MSI does offer the longest warranty period, but you have to be speedy and meticulous in order to take advantage of it. The enhanced warranty still adds even more value to the least-expensive motherboard in today’s lineup, and MSI is using that coverage as a proof point to illustrate its confidence in the "Military Class” circuitry, the benefit of which we'd be otherwise unable to quantify.
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I own an AsRock Z68 Pro 3 MB, and i am vere pleased with it.Reply
Only Asus and AsRock for me.. Tried severals boards thru the years yet only this two has never failed me..Reply
My AsRock AliveNF6G-VSTA in my warehouse full of dust, mites, cobweb still works.. Recently upgraded to 4GB RAM and GTS 450 1GB video card..
i would like to see a more budget oriented roundup, not everyone wants to spend that much on a motherboard for 0.5 of an FPS increase, or overclock 100mhz more out of their cpu.....Reply
Intel mobos are way over-priced IMO. In my many years of building PCs the only two mobos that I ever had fail were Asus. As far as performance and reliability I'd rank these mobo brands as follows:Reply
I own the AsRock Extreme 4 Gen 3 board and it seems to be a very good board. I had the Asus Pro V before and had problems. I can say from experience that Asus's customer service is VERY poor to say the least. While their boards seem to be high quality according to most reviews, if you do have a problem don't count on Asus being around to help you out. I sent my board back to NewEgg and I had to argue with Newegg to get them to warranty it which was disappointing. Amazon does not have this problem and for my next motherboard purchase I will probably go through Amazon.Reply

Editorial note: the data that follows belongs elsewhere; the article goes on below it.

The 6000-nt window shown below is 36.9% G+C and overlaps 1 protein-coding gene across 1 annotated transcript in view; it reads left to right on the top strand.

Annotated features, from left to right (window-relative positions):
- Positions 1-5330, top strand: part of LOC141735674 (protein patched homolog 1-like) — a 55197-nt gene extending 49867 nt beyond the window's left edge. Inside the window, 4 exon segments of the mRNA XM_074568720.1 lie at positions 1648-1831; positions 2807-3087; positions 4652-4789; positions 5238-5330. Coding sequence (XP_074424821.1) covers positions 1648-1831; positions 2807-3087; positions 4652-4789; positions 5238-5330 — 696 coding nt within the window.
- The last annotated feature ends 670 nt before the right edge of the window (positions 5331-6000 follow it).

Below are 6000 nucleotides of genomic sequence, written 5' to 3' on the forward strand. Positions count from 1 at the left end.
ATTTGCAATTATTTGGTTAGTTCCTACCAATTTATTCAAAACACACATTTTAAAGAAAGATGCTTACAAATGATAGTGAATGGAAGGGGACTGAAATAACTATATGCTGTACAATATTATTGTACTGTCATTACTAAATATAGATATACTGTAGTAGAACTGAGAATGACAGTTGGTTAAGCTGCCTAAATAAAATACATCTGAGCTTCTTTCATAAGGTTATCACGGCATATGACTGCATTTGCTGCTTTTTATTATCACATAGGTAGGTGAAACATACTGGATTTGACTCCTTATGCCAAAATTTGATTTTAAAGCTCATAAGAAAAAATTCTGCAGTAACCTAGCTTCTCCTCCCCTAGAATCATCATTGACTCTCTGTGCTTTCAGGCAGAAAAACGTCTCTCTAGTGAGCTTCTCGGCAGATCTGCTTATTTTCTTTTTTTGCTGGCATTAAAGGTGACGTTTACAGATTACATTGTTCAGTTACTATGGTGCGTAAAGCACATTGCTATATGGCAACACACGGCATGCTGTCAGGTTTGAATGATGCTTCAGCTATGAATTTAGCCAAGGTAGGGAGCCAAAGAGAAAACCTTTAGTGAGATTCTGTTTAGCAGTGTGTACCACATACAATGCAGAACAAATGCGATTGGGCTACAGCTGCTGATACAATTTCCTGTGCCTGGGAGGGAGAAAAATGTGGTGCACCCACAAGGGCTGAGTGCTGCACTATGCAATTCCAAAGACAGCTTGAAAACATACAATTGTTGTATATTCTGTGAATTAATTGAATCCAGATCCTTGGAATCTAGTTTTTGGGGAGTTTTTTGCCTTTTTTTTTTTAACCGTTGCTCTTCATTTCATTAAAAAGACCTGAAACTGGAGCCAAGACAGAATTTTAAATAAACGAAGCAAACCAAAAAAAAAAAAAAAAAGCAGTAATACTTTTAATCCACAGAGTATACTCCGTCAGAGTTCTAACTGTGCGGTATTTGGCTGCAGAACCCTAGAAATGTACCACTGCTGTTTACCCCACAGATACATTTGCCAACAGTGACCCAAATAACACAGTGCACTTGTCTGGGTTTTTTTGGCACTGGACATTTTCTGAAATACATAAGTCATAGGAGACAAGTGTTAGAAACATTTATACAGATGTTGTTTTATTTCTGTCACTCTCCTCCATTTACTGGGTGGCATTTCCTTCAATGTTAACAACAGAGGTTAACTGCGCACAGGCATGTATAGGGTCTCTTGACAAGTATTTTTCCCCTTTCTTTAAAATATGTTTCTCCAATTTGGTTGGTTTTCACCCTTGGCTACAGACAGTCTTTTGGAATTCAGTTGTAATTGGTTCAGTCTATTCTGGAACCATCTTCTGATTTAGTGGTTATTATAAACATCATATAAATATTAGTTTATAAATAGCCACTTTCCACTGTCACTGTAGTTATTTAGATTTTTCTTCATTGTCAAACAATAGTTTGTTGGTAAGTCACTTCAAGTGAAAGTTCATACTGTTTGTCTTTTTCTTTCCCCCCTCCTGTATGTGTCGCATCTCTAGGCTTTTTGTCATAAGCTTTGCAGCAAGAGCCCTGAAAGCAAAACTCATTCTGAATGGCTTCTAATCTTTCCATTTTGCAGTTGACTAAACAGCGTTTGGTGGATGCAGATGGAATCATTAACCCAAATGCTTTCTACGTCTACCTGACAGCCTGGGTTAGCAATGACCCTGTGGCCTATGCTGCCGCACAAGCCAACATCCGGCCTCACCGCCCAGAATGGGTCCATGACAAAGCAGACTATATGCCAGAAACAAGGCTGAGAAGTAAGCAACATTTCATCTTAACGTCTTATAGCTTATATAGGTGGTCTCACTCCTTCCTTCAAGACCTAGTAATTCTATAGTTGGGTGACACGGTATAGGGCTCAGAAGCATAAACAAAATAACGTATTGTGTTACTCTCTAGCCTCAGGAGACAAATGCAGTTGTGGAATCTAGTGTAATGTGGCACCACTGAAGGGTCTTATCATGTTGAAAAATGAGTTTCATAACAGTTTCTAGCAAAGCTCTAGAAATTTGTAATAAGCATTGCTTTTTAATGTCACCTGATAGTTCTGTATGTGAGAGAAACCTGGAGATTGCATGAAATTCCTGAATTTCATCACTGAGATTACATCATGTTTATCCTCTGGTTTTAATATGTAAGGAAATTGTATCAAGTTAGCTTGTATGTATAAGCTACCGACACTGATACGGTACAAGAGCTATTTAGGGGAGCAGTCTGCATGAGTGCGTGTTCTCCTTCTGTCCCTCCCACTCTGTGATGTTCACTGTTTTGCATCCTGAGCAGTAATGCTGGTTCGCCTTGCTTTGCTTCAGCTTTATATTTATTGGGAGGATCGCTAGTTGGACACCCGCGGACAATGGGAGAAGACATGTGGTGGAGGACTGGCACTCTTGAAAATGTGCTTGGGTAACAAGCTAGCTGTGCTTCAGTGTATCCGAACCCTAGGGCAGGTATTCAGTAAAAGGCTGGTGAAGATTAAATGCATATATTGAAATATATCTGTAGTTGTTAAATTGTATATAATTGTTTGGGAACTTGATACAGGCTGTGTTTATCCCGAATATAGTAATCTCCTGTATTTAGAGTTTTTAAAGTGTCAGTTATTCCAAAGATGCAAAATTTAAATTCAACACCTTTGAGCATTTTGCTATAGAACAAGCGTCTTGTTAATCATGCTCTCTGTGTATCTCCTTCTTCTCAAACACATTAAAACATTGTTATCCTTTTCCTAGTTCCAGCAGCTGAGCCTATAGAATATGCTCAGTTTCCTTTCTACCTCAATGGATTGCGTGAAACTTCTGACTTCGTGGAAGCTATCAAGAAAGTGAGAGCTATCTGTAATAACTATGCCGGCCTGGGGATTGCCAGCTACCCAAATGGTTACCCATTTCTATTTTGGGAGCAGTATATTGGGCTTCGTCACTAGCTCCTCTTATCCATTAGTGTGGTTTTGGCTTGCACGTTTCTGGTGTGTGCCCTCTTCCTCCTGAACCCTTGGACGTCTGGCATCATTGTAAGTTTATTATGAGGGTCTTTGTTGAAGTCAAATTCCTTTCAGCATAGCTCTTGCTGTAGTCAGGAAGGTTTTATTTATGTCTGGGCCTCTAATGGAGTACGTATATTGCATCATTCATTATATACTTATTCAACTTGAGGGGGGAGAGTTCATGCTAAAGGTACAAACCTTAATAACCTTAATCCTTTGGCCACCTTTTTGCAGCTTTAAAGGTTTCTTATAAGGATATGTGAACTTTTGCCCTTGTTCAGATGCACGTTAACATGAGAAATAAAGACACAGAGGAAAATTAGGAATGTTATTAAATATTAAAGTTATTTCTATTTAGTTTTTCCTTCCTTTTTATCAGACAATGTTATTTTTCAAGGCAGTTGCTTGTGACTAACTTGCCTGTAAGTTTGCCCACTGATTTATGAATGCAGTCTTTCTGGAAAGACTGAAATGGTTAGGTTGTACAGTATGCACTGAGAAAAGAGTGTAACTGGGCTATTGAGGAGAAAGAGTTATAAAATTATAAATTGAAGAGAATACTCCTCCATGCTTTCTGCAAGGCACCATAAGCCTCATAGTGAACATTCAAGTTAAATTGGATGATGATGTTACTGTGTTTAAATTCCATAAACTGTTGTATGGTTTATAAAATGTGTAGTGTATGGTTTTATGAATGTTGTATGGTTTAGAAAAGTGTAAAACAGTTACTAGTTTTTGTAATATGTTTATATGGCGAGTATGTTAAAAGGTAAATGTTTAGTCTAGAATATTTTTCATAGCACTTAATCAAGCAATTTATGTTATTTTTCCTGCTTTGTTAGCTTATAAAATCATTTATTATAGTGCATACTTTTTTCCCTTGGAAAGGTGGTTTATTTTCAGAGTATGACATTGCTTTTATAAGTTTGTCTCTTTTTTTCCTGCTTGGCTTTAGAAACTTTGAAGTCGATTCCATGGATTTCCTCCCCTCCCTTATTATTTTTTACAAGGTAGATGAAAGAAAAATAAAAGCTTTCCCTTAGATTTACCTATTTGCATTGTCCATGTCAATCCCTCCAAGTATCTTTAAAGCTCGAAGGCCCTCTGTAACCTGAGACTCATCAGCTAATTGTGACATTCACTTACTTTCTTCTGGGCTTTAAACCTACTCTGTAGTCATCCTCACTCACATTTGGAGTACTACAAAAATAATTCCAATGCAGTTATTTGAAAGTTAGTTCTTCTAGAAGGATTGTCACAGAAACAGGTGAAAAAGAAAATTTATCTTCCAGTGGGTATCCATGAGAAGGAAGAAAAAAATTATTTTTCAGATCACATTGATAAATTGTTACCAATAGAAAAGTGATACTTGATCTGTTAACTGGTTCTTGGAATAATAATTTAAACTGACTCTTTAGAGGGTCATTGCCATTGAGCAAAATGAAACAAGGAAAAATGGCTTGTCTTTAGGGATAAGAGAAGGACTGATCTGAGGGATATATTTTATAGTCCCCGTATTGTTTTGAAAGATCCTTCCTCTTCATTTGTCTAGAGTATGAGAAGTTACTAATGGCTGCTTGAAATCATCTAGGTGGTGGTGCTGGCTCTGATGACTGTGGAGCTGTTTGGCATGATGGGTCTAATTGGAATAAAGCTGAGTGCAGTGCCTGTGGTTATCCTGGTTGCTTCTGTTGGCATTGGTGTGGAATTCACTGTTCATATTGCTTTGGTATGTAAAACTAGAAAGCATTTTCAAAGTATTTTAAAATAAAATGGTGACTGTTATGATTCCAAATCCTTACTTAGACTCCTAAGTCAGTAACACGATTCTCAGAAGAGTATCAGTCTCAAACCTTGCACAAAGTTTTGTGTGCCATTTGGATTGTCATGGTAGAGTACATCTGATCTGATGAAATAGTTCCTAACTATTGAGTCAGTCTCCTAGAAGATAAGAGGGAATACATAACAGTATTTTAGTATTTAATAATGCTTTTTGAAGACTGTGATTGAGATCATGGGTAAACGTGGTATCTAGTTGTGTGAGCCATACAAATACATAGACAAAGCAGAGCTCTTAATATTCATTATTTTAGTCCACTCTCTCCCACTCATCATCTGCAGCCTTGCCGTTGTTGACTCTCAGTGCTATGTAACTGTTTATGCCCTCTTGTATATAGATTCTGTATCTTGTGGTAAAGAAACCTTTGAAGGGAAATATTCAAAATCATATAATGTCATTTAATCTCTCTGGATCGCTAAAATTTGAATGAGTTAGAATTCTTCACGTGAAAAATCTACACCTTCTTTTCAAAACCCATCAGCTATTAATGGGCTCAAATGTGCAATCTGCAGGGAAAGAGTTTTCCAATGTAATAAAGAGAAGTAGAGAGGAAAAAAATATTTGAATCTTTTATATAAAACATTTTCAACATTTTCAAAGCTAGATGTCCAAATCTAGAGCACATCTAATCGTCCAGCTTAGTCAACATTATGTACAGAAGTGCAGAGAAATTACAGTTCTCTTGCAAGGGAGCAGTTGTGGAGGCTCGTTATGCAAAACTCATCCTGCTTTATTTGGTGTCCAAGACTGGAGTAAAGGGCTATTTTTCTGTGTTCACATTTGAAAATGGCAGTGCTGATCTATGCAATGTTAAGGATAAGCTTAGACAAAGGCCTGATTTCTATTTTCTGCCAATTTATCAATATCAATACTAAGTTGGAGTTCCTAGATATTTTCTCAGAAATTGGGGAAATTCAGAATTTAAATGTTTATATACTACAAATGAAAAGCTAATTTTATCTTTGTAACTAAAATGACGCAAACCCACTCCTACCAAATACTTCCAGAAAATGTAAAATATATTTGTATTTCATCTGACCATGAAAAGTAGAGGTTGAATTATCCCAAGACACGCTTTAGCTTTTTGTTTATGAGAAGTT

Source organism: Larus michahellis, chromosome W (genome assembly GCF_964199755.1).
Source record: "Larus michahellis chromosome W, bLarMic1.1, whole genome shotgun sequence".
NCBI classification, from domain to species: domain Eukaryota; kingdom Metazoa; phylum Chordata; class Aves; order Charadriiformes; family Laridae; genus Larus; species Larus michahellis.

The answer to my first email question to Asus came a three full weeks later AFTER I had decided to return the board. AND the answer was an absolutely stupid response that did not address the real problem. Still wanting an answer to my question, I clarified the question and sent it back to Asus again. TWO weeks later I got ANOTHER asinine response from them. At that point I realized I was wasting my time.
I don't know how good AsRock's customer service is since I have not had a problem with the board.
iam2thecrowei would like to see a more budget oriented roundup, not everyone wants to spend that much on a motherboard for 0.5 of an FPS increase, or overclock 100mhz more out of their cpu.....I believe you missed this:Reply
Crashman to the rescue again :)9519804 said:I believe you missed this:
Intel boards are not that bad, yes their Enthusiast boards are, but for a good while after LGA1155 came out they had the cheapest USB3/SATA 3 LGA1155 boards available, I think they still do... I would have to check.Reply
The Asrock Extreme7 belongs in another NF200 equipped Tri-fire/Tri-SLI round-up with the UD7, ROG and FTW boards, and I think it would still win based on value.Reply
Real enthusiasts, on the other hand don't use integrated graphics and already have a dedicated SSD. Enter P67 in the round-up and the winner would still be for almost 18 months running, the $255 Asus P67 WS Revolution.
Hey Tom's. Make Wolfgang read articles like these too. He needs them.Reply